It's important to keep in mind when writing cover letters that the purpose of a cover letter is to entice the reader to look at your resume. Not to tell your life story or career history!
You want to demonstrate both enthusiasm and professionalism, as well as illustrate that you understand the position and have done your research about the company. The cover letter must target the employer and include an attention-grabbing first opening sentence.
You cover letter must concisely explain:
- The reason for your application
- What skills and experience you have that match what the employer is looking for
- Why you want to work for this company
- What you can do for the employer, not on what you want from the experience
- Your next follow-up steps will be or a thank you for accepting your resume
Cover Letter How-To
PARAGRAPH 1: WHY
Why are you writing this letter? State the position title and job posting number you are applying for and how you know of this company or the posting. Try to include an attention-grabbing statement that grabs the reader’s attention.
PARAGRAPH 2: WHAT
What do you have to offer this particular employer? Focus on your most relevant skills and experience, and how they will contribute to the success of the position and the company. Use evidence from past achievements to back up your skills. You want to communicate that you are the perfect fit.
PARAGRAPH 3: HOW
Demonstrate you have done your research and be specific as to how your skills and experience will contribute to the company's mandate or projects, and how you will fit with their company culture.
PARAGRAPH 4: THANK YOU
Take a moment to express appreciation that they have read your application and to demonstrate your enthusiasm about the position. If it is possible for you to follow-up, be explicit how you will you contact them or invite them to reach you out to you.
Properly developed and targeted to each job opportunity, your resume is a powerful marketing tool. Although HR professionals may have different opinions on resumes, there are some key tips that we recommend to ensure you are getting the most out of your resume.
General Resume Tips:
- Make your resume easy to read with a professional font (equivalent to Calibre 11 font)
- Be concise: generally no more than 2 pages in length and use point form instead of paragraphs
- Ensure consistency in your documents by using the same font and page header throughout your cover letter, resume and reference pages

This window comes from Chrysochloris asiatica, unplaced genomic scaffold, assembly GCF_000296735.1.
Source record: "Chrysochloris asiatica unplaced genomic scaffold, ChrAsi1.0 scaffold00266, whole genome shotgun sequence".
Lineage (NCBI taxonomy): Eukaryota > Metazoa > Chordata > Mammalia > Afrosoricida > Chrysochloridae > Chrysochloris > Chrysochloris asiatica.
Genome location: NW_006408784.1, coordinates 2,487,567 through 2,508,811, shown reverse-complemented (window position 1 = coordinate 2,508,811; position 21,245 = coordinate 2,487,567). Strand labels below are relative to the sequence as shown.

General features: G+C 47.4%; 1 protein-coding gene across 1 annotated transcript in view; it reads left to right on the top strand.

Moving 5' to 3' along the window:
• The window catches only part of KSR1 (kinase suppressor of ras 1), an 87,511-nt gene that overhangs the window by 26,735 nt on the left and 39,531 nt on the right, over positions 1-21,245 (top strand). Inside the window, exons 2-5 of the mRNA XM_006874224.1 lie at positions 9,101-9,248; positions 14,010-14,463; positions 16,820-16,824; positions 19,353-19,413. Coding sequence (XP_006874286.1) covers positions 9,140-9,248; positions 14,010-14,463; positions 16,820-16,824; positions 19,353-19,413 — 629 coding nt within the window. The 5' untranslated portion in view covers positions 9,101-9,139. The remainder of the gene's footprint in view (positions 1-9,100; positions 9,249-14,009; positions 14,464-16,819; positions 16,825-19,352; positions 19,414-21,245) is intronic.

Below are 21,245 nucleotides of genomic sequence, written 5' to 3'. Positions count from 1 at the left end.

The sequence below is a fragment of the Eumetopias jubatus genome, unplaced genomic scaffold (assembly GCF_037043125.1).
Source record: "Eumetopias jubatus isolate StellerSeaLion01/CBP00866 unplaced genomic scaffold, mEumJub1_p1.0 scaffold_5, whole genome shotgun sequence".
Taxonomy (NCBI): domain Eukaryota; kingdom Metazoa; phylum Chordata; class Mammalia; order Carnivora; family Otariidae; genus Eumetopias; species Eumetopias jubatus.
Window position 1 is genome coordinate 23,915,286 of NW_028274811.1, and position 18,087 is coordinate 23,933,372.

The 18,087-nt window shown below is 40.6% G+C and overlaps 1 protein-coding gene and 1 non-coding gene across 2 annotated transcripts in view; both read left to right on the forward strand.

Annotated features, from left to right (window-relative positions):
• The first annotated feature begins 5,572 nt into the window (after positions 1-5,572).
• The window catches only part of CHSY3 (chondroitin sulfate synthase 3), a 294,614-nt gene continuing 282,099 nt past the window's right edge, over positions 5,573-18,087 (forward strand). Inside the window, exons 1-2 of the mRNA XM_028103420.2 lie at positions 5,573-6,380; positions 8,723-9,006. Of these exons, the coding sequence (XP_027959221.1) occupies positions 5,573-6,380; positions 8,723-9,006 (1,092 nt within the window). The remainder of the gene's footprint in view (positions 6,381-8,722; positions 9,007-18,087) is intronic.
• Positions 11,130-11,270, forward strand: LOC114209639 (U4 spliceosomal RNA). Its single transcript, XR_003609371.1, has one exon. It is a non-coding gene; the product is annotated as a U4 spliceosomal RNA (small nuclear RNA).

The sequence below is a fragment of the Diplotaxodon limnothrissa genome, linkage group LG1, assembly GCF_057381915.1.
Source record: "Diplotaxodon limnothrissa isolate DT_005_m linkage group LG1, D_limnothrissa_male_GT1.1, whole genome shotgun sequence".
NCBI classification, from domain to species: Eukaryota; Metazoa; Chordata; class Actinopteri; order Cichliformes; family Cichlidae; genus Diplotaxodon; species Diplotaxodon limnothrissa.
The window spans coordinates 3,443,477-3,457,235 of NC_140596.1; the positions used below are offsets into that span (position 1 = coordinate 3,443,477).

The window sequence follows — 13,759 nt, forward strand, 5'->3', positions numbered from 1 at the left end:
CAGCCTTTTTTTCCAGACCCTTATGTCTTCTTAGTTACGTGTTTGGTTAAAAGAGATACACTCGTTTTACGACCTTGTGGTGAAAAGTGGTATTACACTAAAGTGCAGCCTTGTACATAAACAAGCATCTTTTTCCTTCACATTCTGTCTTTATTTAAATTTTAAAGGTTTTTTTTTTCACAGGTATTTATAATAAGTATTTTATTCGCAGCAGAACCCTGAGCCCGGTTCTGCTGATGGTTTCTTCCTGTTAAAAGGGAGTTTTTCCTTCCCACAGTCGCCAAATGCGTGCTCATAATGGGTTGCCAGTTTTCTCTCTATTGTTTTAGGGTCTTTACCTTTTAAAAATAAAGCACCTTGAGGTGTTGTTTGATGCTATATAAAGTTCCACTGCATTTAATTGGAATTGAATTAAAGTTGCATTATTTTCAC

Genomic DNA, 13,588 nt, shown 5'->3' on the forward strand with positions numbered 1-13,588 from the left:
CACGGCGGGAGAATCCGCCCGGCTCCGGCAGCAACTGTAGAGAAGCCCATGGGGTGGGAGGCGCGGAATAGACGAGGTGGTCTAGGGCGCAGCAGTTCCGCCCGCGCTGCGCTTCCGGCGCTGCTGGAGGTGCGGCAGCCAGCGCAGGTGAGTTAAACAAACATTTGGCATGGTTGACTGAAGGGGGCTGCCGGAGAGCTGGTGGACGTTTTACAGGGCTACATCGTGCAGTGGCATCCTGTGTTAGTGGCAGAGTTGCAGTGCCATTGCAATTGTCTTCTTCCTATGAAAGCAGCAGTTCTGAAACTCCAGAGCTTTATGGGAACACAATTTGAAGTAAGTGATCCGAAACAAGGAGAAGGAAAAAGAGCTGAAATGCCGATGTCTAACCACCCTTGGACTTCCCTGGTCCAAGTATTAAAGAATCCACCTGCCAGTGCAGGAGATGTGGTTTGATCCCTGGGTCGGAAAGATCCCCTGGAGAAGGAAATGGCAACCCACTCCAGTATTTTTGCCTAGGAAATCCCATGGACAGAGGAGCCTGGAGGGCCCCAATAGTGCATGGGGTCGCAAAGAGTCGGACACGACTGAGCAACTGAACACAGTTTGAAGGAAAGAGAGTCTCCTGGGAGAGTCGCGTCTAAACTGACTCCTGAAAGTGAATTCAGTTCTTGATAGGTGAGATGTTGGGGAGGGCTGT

- Be very specific when drawing on all areas of your life to concisely demonstrate how you are qualified for the position
- Always focus on what you will bring to the company and not what you want from the company
- Target your approach - do your research and keep your experience and skills relevant to the company and the position
- Use your professional, volunteer and personal experiences to target your skills for each company and the job posting
- Ask someone you trust to review your resume solely for grammar and spelling errors – we all make mistakes!
Tips for International Job Seekers
International students should remember that resumes in Canada should:
- Not include any personal information such as date of birth, marital status or a headshot a photo
- Prominently display all previous international education, professional history and volunteer experience
- Include all language skills
- Include your current part-time employment with one – two bullet points explaining any relevant duties and accomplishments
Submitting Your Resume Electronically
Did you know that following the instructions to submit your resume electronically is considered part of the interview process? If emailing your resume:
- Save your cover letter and resume in one document versus two separate documents
- Name the document using your full name as opposed to just the word "resume" (ie. SueSmith_PositionReference6524.doc or SueSmith_SupplyCoordinator.doc)
- Submit your resume in the file format as requested in the job posting, usually Word or pdf
- When appropriate, send as a pdf to ensure it looks the same way you intend it to when it is received by the employer, unless the employer explicitly states another file type
- Use the body of the email as a very simple, 2 – 4 sentence introduction and to reference the job posting